29 June AD 2007
Shortly after the election of Pope Benedict XVI the cognoscenti began predicting that he would issue a motu proprio, an official document on his own initiative, allowing Novus Ordo priests to use the traditional Catholic rite of Mass. This motu proprio has been "imminent" now for about a year and a half: "It will be issued subito, early next month, or maybe on [insert date] for that would be an appropriate feast day." From the standpoint of preserving the Catholic Faith, this "universal indult," or the "freeing of the Mass" as some call it more melodramatically, would be something unfortunate in the extreme. Forty years have past, enormous changes have taken place in the sacraments, doctrine, morals, and worship of the post-Vatican II Conciliar Church. A return to normal that would have been most welcome forty years ago would, today, be no more than a deception to cover up all of the other aberrations.
In the early nineteen-seventies, many Catholics looked for some alternative to attending the increasingly banal and doubtfully valid New Order of Mass. In those days the Byzantine Rite Churches remained more or less untouched by Modernism—particularly those national Churches in which the faithful or their families had suffered persecution by Communism, for they could instinctively "smell" the influence of Cultural Marxism in the Modernist plague. As some expected even then, with the passage of time the memory of persecution has dimmed somewhat, and Modernism seems to be making Eastern inroads today. And, not everyone had a convenient Eastern Rite Catholic Church to attend.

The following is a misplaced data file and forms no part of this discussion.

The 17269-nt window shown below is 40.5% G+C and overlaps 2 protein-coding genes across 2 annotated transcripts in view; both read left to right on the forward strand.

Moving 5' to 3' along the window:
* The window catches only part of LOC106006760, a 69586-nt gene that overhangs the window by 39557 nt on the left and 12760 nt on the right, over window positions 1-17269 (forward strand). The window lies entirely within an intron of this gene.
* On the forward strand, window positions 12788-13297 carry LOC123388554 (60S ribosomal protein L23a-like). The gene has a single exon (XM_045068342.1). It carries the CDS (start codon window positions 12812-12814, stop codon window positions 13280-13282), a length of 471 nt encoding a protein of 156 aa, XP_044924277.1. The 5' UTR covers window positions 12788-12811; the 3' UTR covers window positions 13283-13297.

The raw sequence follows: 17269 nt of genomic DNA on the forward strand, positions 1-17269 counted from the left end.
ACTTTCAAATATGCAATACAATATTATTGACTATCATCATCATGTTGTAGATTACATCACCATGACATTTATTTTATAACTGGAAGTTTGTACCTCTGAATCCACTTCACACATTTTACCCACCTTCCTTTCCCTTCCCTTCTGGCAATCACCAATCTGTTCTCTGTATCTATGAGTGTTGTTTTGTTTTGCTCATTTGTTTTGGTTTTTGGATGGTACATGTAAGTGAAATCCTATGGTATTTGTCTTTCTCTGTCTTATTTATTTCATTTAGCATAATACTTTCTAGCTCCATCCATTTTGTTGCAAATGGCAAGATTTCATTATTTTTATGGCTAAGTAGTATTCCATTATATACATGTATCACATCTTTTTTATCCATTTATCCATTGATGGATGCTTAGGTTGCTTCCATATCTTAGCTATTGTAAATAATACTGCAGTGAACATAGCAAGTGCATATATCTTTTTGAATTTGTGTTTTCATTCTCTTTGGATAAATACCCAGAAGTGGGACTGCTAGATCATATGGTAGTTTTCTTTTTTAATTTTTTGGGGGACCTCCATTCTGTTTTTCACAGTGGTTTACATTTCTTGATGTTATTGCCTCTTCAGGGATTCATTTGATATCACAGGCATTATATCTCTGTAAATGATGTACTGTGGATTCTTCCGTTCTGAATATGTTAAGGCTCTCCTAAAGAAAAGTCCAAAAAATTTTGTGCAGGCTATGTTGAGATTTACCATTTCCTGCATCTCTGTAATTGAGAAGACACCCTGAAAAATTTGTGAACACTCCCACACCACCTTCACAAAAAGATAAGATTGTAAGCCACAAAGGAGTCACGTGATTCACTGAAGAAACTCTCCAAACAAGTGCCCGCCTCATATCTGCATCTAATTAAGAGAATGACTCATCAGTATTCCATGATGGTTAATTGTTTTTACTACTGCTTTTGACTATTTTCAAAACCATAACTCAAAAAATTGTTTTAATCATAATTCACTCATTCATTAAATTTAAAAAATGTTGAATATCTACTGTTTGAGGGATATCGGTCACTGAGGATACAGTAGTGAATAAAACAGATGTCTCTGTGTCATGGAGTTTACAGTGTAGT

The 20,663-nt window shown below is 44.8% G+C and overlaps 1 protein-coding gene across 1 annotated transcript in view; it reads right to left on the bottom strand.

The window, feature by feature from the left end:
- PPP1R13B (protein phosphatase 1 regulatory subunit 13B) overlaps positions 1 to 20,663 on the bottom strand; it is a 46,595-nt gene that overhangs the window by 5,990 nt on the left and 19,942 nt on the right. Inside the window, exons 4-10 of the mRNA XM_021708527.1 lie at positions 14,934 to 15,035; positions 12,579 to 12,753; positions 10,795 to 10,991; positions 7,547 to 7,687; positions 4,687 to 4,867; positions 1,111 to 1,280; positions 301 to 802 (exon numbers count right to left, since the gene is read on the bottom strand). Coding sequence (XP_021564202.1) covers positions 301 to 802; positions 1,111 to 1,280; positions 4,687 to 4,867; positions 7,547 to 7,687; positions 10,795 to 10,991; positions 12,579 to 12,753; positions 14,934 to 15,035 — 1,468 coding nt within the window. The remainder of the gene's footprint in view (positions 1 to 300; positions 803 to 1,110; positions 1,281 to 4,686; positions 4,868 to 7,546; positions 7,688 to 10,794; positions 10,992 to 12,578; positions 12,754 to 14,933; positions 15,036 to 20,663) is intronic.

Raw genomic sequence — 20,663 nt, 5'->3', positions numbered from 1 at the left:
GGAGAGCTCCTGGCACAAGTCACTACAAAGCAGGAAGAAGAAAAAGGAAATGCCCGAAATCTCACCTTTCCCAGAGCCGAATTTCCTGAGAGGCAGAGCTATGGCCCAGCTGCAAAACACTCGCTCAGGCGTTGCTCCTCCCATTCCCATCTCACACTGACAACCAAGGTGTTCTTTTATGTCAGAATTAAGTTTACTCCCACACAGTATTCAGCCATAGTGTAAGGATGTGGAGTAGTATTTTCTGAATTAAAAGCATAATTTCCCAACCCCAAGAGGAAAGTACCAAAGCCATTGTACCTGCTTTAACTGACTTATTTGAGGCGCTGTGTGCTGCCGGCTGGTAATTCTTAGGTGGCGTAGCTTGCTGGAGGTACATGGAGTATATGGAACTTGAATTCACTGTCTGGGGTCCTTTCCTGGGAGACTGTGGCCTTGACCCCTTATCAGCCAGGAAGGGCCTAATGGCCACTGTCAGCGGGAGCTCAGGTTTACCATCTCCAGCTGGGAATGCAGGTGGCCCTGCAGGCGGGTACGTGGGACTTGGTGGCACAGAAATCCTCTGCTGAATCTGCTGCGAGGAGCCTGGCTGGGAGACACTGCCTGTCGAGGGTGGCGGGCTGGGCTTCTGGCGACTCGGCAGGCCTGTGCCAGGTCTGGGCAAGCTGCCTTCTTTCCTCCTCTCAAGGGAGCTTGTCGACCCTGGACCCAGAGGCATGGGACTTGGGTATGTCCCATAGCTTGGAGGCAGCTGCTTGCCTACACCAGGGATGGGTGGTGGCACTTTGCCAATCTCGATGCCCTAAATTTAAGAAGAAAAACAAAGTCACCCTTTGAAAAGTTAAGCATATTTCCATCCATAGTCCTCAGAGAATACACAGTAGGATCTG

The Eastern Orthodox and Old Catholic Churches held some attraction. Their Masses and Sacraments were valid and the Orthodox were generally resistant to change. Like the Byzantine Catholics, many Orthodox understood the dangers of Marxism. The Old Catholics tended to be more liberal, and today many have adopted the Novus Ordo, and outdone the Conciliar Church in the slide into Modernism. Even though the Mass and Sacraments of these Churches were considered valid by Catholics (at least in 1970  ) both Churches had moral and doctrinal teachings at odds with the Catholic Faith—neither represented a long term solution, even if communio in sacris could be justified by the general inability to receive the Sacraments in New Order churches.  One could certainly not raise one's children in that environment, even if occasional participation could be justified.